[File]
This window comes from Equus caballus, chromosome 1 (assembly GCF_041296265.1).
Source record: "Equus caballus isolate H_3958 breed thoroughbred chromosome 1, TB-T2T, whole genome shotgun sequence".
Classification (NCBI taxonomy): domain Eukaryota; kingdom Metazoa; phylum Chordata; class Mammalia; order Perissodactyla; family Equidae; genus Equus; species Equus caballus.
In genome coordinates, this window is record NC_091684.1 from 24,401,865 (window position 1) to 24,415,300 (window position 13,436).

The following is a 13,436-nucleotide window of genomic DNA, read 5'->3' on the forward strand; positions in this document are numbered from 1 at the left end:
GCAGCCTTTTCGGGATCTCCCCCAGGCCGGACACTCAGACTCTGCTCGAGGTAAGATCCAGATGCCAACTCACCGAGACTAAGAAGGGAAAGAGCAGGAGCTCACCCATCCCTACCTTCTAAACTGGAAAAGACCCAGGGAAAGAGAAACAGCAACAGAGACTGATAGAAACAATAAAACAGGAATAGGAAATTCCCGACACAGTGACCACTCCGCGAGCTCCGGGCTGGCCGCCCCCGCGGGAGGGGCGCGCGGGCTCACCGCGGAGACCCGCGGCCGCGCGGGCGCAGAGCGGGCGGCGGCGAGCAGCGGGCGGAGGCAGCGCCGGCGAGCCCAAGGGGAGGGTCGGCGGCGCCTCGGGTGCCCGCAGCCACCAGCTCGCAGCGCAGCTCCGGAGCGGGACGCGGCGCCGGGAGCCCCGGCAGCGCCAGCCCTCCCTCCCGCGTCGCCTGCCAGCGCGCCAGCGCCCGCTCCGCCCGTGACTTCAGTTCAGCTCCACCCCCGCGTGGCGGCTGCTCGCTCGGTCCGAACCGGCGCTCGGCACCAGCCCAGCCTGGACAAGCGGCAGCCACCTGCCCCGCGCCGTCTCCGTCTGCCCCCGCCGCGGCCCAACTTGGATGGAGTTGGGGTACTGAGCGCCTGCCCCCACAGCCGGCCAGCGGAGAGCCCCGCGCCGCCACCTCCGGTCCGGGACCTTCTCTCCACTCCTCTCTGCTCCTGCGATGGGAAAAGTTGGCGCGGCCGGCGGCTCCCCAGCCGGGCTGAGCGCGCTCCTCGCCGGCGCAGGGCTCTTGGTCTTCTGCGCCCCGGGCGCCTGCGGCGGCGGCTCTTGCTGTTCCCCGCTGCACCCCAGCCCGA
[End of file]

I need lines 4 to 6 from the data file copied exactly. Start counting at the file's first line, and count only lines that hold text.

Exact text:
In genome coordinates, this window is record NC_091684.1 from 24,401,865 (window position 1) to 24,415,300 (window position 13,436).

The following is a 13,436-nucleotide window of genomic DNA, read 5'->3' on the forward strand; positions in this document are numbered from 1 at the left end:
GCAGCCTTTTCGGGATCTCCCCCAGGCCGGACACTCAGACTCTGCTCGAGGTAAGATCCAGATGCCAACTCACCGAGACTAAGAAGGGAAAGAGCAGGAGCTCACCCATCCCTACCTTCTAAACTGGAAAAGACCCAGGGAAAGAGAAACAGCAACAGAGACTGATAGAAACAATAAAACAGGAATAGGAAATTCCCGACACAGTGACCACTCCGCGAGCTCCGGGCTGGCCGCCCCCGCGGGAGGGGCGCGCGGGCTCACCGCGGAGACCCGCGGCCGCGCGGGCGCAGAGCGGGCGGCGGCGAGCAGCGGGCGGAGGCAGCGCCGGCGAGCCCAAGGGGAGGGTCGGCGGCGCCTCGGGTGCCCGCAGCCACCAGCTCGCAGCGCAGCTCCGGAGCGGGACGCGGCGCCGGGAGCCCCGGCAGCGCCAGCCCTCCCTCCCGCGTCGCCTGCCAGCGCGCCAGCGCCCGCTCCGCCCGTGACTTCAGTTCAGCTCCACCCCCGCGTGGCGGCTGCTCGCTCGGTCCGAACCGGCGCTCGGCACCAGCCCAGCCTGGACAAGCGGCAGCCACCTGCCCCGCGCCGTCTCCGTCTGCCCCCGCCGCGGCCCAACTTGGATGGAGTTGGGGTACTGAGCGCCTGCCCCCACAGCCGGCCAGCGGAGAGCCCCGCGCCGCCACCTCCGGTCCGGGACCTTCTCTCCACTCCTCTCTGCTCCTGCGATGGGAAAAGTTGGCGCGGCCGGCGGCTCCCCAGCCGGGCTGAGCGCGCTCCTCGCCGGCGCAGGGCTCTTGGTCTTCTGCGCCCCGGGCGCCTGCGGCGGCGGCTCTTGCTGTTCCCCGCTGCACCCCAGCCCGA